The NVR consists of a four-channel layout with room for one HDD up to 4 TB. They claim that a 1 TB HDD is able to hold 30 days of recording, which is actually better than average but not entirely surprising when you consider writing formats and the dedicated role that a surveillance NVR plays. Also keep in mind that a bare-bones operating environment is on board, which takes it easy on any drive space that might be used in the machine’s operation. With that said, you’re not getting the most brilliant CPU or RAM included, but that’s to be expected of a system that supports up to four cameras at HD+ resolutions and a slideshow-esque 15 fps.
As expected of the camera, you have the 960p HD video with audio pickup, motion-sensing, infrared and the whole nine to make the rig hum with every basic security feature that you could ask for. However, the NVR itself lacks an audio out, so while you can review the videos from it on the inbuilt 11-inch monitor, you’re not going to hear anything until you export the videos to another device. There’s solid Wi-Fi reception through the high-gain antennas on each camera, which is unusually good and should be considered a major benefit for larger facilities where Wi-Fi coverage is difficult. Adding to that is the “Repeater Mode”, which triples the reception clarity and distance through some technical sorcery that we’re not privy to explain in depth.
As you’d expect, there’s a minimalistic operating environment on board with basic functions for viewing, editing and exporting videos or adjust camera settings from a distance. You can fully expect support with both Windows and Mac PCs, but it’s unclear how the NVR will play with Linux.
ZOSI Camera System – Best 1080p Choice
As we say many times throughout this article, a manufacturer that has its own polished website makes the finest first impressions, and ZOSI is no exception to that. On the ZOSITECH website, you’ll find that they truly specialize in just security equipment, mainly camera systems that are packed with NVRs for CCTV recording. Glancing over their products, it appears that you’re getting great bang for your buck, but we’re going to pick apart their four-camera 1080p setup here to see if that holds up.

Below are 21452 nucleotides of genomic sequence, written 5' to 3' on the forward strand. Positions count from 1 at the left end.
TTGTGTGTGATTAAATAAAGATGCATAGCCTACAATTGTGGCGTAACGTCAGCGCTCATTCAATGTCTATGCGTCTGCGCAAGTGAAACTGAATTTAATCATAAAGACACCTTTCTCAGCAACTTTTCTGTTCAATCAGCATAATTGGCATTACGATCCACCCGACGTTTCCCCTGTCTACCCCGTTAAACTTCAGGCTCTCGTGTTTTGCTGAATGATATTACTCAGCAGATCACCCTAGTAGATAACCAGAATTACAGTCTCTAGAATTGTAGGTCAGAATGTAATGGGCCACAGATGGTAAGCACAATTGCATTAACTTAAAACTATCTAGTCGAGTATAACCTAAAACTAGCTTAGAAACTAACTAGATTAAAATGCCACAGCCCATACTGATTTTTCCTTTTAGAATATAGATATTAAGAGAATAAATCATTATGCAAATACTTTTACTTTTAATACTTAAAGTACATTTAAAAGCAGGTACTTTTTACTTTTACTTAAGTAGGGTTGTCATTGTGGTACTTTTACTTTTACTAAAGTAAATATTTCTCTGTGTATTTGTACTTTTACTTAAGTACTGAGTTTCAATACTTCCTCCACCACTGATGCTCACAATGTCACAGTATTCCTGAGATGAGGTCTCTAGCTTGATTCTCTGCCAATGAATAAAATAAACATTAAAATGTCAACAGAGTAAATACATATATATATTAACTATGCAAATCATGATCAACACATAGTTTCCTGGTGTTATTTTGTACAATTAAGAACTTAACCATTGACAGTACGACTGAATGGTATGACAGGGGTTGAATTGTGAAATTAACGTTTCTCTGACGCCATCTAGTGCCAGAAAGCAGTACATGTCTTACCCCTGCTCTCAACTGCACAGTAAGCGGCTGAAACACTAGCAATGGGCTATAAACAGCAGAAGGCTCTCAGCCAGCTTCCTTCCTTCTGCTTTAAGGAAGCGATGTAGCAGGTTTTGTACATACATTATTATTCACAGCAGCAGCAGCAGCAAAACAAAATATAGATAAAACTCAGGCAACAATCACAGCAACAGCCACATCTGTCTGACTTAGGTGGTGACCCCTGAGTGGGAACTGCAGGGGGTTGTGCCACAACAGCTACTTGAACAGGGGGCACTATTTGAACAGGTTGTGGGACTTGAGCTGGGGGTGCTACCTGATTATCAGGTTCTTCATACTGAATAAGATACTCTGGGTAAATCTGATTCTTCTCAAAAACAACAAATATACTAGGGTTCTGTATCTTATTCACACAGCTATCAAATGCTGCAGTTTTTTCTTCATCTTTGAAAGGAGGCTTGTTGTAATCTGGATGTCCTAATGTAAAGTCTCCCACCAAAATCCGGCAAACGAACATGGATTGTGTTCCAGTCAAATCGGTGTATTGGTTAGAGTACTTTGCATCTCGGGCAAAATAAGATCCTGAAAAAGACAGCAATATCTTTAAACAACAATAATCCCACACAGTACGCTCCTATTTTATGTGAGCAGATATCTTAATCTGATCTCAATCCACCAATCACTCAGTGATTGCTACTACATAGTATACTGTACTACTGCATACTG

Do you like 1080p FHD videos that capture every little detail? How about 4K? Okay, relax — we’re kidding about the 4K; who has the drive space for that anyway? While you have the option to downscale to 720p to save space on your drives if needed, you can always stick to 1080p to ensure that the little things are made apparent when you review your recordings. Remember that 720p is considered a basic requirement since it strikes a finer balance between drive space, processing power and detail rendering, but as we approach the second decade of the millennium, it’s probably time to think about 1080p as the base option for recording systems.
The NVR comes packed with a 1 TB drive from the moment you boot it up, there’s the standard-issue 20m infrared lamp setup that enhances nighttime shooting, and you can customize the motion detection to work at specific sensitivities on certain cameras. The cameras are rated at 2.0 megapixels for snapping pictures, which is roughly double 1080p video in terms of resolution.
While other cameras on this list haven’t made it very clear how their internet services work, ZOSI makes it pretty obvious that you don’t need a local Wi-Fi connection that’s shared with the NVR to tap into your recordings. Rather, ZOSI’s servers identify your internet-connected NVR and allow you to tap into any network to reach said recordings from your home or office for retrieval. Some of the entries on our list may actually have this feature, unbeknownst to us at the time of researching them; to that, we refute the manufacturers who didn’t make it evident how their apps work. With that said, you know with confidence that this is how ZOSI works.
Concerning the rest of the software notes, we’d like to say that this is a pretty standard offering in every other regard: You have mobile apps and support for PC remote viewing, which spans across all popular operating environments on both hardware platforms. This software is what affords the aforementioned “anywhere access” cloud service, so we’d definitely recommend installing the app to make the most of your camera setup. There are also “smart notifications” that will notify you with a screenshot whenever motion is detected, and you have control over how this setting actually works.